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Thursday, March 25, 2010

Day 13- Last Day @ Cook's Lake/ Survival Skills/Beaver Watching

Weather: Sunny and Windy
Temperature: 30s-50s

Today was our last day at Cook's Lake. We were a little bit sad about this, I have to say. Lucky for us although it was very cold, it was blue sky and sunny!

We hiked into the cottage and checked our traps. While I was walking down to check them, I saw a little piece of fur stuck in some pricker bushes...evidence that an animal had been here overnight. I picked it out of the thorns and as soon as I felt it I knew it must be a snowshoe hare. Dr. Christina confirmed this. Here is a picture of it:
Snowshoe Hare Fur

This time when we checked our traps we had 1 pregnant vole ( a new one!) and 1 male vole. It seems that there may be 3 pregnant voles in this area! Pretty cool that the population for the spring is off to a good start.

Pregnant Female

After checking our traps we headed back to East Port Medway to see if we had caught anything with our camera traps. We were able to say hello to the horses again too.

Rocky and Amber

None of us had anything except for the trap that Dr. Chris has placed at the compost pile in back of the accommodations. Any idea what we could have caught? Well here it is (disregard the date and time on the photo- we don't update that when we setup the camera because it uses up the battery):


I think that we were all a bit disappointed that we didn't catch anything with our own traps :( Oh well just a signal that it might not yet be the most active time for some of the mammals here yet.

We headed back to the accommodations for some time with Dr. Chris on Survival Skills. It was interesting because he taught us a way to start a fire using sticks as well as how to build a spring trap.

Fire Starting!

Spring Traps

At this point I'm not sure that I would be a completely reliable person in a situation where a trap might be needed, but at least I would have an idea of what we'd need to do!

We decided that since it was so nice outside, we'd go for a walk in Cherry Hill and check it out. The ocean was soooo nice today! It was cool to see the waves break on the shoreline, eroding the rocks till they were nice and smooth- they looked like dinosaur eggs!

Dinosaur Eggs

As the waves recede back into the ocean, they make a really neat sound. I took a video so I hope you are able to hear them.


Cherry Hill (as I think I've mentioned before) is a tiny fishing community on the Atlantic. Most homes here have evidence of this.. either boats or lobster traps are on their property. I have uploaded some pictures here of this so you can see what its like. Its very serious business here.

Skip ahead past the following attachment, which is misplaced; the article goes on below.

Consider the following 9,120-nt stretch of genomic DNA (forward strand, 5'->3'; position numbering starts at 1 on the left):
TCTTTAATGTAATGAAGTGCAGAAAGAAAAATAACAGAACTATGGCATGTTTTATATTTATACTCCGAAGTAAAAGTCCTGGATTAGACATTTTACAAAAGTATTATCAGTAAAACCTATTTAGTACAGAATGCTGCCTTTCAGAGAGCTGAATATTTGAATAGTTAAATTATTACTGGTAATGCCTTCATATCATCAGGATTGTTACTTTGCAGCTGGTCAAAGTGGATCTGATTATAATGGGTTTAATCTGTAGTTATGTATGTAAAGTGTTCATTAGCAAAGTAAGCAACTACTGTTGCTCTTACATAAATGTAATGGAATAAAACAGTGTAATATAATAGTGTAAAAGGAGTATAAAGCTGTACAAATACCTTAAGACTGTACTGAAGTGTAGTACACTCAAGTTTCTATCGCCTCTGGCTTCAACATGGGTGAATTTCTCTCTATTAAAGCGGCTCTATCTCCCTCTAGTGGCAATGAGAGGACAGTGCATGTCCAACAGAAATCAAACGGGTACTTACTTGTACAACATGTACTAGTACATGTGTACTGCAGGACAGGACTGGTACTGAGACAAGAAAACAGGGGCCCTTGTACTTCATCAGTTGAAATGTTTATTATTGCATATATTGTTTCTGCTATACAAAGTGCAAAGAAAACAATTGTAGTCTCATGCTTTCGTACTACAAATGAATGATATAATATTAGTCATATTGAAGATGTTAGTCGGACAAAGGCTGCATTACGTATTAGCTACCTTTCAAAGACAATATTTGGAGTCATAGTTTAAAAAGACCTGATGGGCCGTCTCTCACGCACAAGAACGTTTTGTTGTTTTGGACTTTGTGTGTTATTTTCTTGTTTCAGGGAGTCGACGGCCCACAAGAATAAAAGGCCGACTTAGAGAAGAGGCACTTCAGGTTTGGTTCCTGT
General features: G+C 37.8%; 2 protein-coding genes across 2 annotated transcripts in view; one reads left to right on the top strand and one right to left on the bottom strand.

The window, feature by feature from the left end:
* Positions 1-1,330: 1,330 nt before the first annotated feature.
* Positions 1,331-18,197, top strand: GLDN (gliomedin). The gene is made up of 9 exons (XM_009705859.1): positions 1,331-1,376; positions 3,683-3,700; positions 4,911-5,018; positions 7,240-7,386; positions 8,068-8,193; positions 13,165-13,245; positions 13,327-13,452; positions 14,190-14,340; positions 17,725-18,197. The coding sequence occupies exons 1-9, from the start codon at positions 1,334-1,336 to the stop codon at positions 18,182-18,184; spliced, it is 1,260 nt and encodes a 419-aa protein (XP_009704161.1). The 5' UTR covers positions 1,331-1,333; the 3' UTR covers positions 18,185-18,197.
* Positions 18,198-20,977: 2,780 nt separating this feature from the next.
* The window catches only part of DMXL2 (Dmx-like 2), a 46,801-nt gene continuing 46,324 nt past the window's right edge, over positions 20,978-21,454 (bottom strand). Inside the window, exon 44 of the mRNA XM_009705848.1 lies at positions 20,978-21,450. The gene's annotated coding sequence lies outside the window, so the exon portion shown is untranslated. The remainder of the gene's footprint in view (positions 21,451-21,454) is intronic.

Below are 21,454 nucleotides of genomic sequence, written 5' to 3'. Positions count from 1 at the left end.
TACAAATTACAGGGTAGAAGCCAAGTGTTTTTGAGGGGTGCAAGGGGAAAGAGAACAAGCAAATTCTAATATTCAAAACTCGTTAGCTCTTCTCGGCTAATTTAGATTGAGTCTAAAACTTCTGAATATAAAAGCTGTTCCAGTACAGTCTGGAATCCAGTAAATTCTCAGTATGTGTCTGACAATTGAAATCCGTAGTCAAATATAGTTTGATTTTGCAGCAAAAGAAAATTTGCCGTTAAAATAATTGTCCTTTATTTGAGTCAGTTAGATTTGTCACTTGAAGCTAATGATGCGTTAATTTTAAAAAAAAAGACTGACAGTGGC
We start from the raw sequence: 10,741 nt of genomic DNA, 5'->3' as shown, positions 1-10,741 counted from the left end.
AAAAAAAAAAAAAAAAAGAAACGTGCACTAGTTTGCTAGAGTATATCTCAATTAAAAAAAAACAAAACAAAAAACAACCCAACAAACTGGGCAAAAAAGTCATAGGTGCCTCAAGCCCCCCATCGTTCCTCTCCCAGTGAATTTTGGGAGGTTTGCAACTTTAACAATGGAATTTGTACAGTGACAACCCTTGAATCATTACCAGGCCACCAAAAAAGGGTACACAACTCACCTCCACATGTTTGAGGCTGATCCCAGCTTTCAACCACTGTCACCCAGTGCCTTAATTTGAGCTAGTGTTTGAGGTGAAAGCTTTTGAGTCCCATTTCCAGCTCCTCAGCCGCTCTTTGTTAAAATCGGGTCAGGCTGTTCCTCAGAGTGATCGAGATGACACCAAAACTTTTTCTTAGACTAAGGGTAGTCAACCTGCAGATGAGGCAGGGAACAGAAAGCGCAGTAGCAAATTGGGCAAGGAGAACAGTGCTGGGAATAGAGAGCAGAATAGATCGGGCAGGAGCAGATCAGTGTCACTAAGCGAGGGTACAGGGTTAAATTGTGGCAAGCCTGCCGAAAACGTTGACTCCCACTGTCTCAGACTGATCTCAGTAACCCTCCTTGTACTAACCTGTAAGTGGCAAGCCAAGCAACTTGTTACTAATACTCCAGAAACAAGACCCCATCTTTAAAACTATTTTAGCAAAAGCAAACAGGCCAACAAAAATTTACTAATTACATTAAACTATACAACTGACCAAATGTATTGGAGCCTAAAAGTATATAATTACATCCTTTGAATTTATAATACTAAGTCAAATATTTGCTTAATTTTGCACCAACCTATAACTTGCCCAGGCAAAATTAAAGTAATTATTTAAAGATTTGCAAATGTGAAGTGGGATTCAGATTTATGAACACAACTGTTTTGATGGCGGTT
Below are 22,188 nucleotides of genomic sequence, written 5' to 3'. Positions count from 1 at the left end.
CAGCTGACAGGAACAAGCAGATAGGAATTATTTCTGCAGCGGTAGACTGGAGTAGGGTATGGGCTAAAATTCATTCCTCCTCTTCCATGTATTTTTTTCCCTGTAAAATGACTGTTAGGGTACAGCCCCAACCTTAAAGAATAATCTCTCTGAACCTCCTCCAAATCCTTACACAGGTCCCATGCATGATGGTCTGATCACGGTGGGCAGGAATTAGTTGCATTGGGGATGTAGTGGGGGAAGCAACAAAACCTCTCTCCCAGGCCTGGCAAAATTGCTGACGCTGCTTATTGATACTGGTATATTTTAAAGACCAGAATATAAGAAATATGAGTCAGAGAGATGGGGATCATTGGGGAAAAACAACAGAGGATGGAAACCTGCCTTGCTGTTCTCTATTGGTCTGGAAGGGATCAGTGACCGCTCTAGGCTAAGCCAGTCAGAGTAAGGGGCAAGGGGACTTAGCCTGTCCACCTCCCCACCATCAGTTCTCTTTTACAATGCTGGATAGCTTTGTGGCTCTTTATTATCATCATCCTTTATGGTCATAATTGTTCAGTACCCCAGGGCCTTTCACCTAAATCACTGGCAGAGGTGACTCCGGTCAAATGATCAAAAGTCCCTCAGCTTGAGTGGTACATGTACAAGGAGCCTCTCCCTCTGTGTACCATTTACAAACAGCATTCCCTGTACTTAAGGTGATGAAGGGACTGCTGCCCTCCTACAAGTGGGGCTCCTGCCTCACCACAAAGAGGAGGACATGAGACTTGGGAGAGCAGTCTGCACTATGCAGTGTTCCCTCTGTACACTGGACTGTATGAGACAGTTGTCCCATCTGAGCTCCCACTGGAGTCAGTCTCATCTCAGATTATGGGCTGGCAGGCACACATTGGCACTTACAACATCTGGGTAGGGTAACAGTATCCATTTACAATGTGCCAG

Lobster Boat

Lobster Traps
Finally we had an evening that was suitable for going to watch beavers at a lodge not too far away from where we were staying. We bundled up and off we went, binoculars in hand, to see what we could see. Here is a picture of the lodge (before the sun went down) that we were watching.
The Beaver Lodge

We settled in on a bench at the side of the wetland and waited. We had to be completely still and absolutely quiet while we were there. Beavers are sensitive to noise and if they determine the are to be unsafe, they will go inside of their lodge and not come out!

The first thing we saw swimming across in front of us was a muskrat. These little guys look like pretty flat creatures while they swim. They are smaller in size than a beaver but they actually share the beaver lodge with the beavers. I had no idea they did that! Here is a picture of what a muskrat and a beaver look like. Their tails are what you can use to tell them apart. When they are swimming a muskrat's tail goes back and forth like a snake in water while a beaver's tail is pretty flat (although a beaver's body is pretty big and obvious!).



After the muskrat swam into the lodge we started to see activities of the beavers as they came out for their evening activities. We ended up seeing the 2 adults (male and female) as well as the 2 cubs from last year. Apparently beaver cubs stay in the lodge until they are two years old. Sometimes they are kicked out after one year, but these look like they were still a part of the family life at the lodge. It was really nice to watch them swimming along. Here is a picture of the two adults swimming. Its really hard to see them but they are the 2 dark spots in the water.

Swimming Beavers

This was a great finale for our last day in the field! We are so lucky the weather cooperated with us so we were able to observe them and not freeze! I am excited for tomorrow though, we will be heading off to Kejimkujik's seaside adjunct to hopefully see some ocean mammals. We've been told there are a lot of seals there... I can't wait!